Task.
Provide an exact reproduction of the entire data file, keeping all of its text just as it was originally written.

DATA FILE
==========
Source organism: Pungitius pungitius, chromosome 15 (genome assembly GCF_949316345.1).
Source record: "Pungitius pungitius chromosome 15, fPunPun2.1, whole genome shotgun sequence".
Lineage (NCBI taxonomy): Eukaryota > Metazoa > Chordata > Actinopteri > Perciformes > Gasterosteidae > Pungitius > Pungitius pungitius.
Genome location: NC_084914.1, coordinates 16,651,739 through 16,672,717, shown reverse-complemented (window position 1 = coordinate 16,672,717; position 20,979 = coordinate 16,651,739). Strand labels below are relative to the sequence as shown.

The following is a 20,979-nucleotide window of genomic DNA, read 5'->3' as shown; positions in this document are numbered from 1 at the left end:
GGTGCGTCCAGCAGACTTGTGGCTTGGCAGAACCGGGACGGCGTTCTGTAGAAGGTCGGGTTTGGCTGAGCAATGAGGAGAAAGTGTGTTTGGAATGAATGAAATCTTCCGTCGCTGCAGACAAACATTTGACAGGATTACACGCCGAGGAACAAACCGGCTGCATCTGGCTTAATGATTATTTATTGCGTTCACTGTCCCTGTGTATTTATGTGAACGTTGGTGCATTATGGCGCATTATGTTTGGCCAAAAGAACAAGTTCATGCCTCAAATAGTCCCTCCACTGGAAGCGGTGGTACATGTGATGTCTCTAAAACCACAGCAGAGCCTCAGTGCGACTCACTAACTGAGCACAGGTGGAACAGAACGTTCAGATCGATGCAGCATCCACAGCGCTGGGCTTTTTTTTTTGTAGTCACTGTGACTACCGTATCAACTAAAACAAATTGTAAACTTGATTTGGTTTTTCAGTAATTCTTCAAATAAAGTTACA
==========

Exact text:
Source organism: Pungitius pungitius, chromosome 15 (genome assembly GCF_949316345.1).
Source record: "Pungitius pungitius chromosome 15, fPunPun2.1, whole genome shotgun sequence".
Lineage (NCBI taxonomy): Eukaryota > Metazoa > Chordata > Actinopteri > Perciformes > Gasterosteidae > Pungitius > Pungitius pungitius.
Genome location: NC_084914.1, coordinates 16,651,739 through 16,672,717, shown reverse-complemented (window position 1 = coordinate 16,672,717; position 20,979 = coordinate 16,651,739). Strand labels below are relative to the sequence as shown.

The following is a 20,979-nucleotide window of genomic DNA, read 5'->3' as shown; positions in this document are numbered from 1 at the left end:
GGTGCGTCCAGCAGACTTGTGGCTTGGCAGAACCGGGACGGCGTTCTGTAGAAGGTCGGGTTTGGCTGAGCAATGAGGAGAAAGTGTGTTTGGAATGAATGAAATCTTCCGTCGCTGCAGACAAACATTTGACAGGATTACACGCCGAGGAACAAACCGGCTGCATCTGGCTTAATGATTATTTATTGCGTTCACTGTCCCTGTGTATTTATGTGAACGTTGGTGCATTATGGCGCATTATGTTTGGCCAAAAGAACAAGTTCATGCCTCAAATAGTCCCTCCACTGGAAGCGGTGGTACATGTGATGTCTCTAAAACCACAGCAGAGCCTCAGTGCGACTCACTAACTGAGCACAGGTGGAACAGAACGTTCAGATCGATGCAGCATCCACAGCGCTGGGCTTTTTTTTTTGTAGTCACTGTGACTACCGTATCAACTAAAACAAATTGTAAACTTGATTTGGTTTTTCAGTAATTCTTCAAATAAAGTTACA